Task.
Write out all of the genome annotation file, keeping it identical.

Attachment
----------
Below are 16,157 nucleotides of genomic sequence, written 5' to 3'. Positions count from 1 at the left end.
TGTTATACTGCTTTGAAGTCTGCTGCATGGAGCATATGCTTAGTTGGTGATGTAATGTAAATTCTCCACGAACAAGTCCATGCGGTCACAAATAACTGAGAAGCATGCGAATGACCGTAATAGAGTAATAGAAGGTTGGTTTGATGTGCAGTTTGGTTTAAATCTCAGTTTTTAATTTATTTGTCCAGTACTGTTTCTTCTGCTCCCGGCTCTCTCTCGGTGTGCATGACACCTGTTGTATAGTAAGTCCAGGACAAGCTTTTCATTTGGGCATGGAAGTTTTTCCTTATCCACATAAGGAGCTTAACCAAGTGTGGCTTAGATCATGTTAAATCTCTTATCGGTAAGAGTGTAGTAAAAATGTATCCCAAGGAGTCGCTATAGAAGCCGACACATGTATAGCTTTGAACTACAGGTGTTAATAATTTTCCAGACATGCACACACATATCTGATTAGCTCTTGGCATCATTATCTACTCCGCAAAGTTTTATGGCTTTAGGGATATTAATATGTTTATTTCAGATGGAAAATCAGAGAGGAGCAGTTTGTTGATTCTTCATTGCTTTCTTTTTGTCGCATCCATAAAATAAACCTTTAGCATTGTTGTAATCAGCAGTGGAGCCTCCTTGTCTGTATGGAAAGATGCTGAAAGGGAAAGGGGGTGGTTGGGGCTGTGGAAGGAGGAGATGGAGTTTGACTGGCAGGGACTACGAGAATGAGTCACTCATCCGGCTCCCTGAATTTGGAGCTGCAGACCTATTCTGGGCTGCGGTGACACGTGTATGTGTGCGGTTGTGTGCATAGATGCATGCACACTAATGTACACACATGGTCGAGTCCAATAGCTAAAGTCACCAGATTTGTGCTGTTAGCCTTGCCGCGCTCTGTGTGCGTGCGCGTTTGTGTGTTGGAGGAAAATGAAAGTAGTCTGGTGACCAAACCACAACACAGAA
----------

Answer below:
Below are 16,157 nucleotides of genomic sequence, written 5' to 3'. Positions count from 1 at the left end.
TGTTATACTGCTTTGAAGTCTGCTGCATGGAGCATATGCTTAGTTGGTGATGTAATGTAAATTCTCCACGAACAAGTCCATGCGGTCACAAATAACTGAGAAGCATGCGAATGACCGTAATAGAGTAATAGAAGGTTGGTTTGATGTGCAGTTTGGTTTAAATCTCAGTTTTTAATTTATTTGTCCAGTACTGTTTCTTCTGCTCCCGGCTCTCTCTCGGTGTGCATGACACCTGTTGTATAGTAAGTCCAGGACAAGCTTTTCATTTGGGCATGGAAGTTTTTCCTTATCCACATAAGGAGCTTAACCAAGTGTGGCTTAGATCATGTTAAATCTCTTATCGGTAAGAGTGTAGTAAAAATGTATCCCAAGGAGTCGCTATAGAAGCCGACACATGTATAGCTTTGAACTACAGGTGTTAATAATTTTCCAGACATGCACACACATATCTGATTAGCTCTTGGCATCATTATCTACTCCGCAAAGTTTTATGGCTTTAGGGATATTAATATGTTTATTTCAGATGGAAAATCAGAGAGGAGCAGTTTGTTGATTCTTCATTGCTTTCTTTTTGTCGCATCCATAAAATAAACCTTTAGCATTGTTGTAATCAGCAGTGGAGCCTCCTTGTCTGTATGGAAAGATGCTGAAAGGGAAAGGGGGTGGTTGGGGCTGTGGAAGGAGGAGATGGAGTTTGACTGGCAGGGACTACGAGAATGAGTCACTCATCCGGCTCCCTGAATTTGGAGCTGCAGACCTATTCTGGGCTGCGGTGACACGTGTATGTGTGCGGTTGTGTGCATAGATGCATGCACACTAATGTACACACATGGTCGAGTCCAATAGCTAAAGTCACCAGATTTGTGCTGTTAGCCTTGCCGCGCTCTGTGTGCGTGCGCGTTTGTGTGTTGGAGGAAAATGAAAGTAGTCTGGTGACCAAACCACAACACAGAA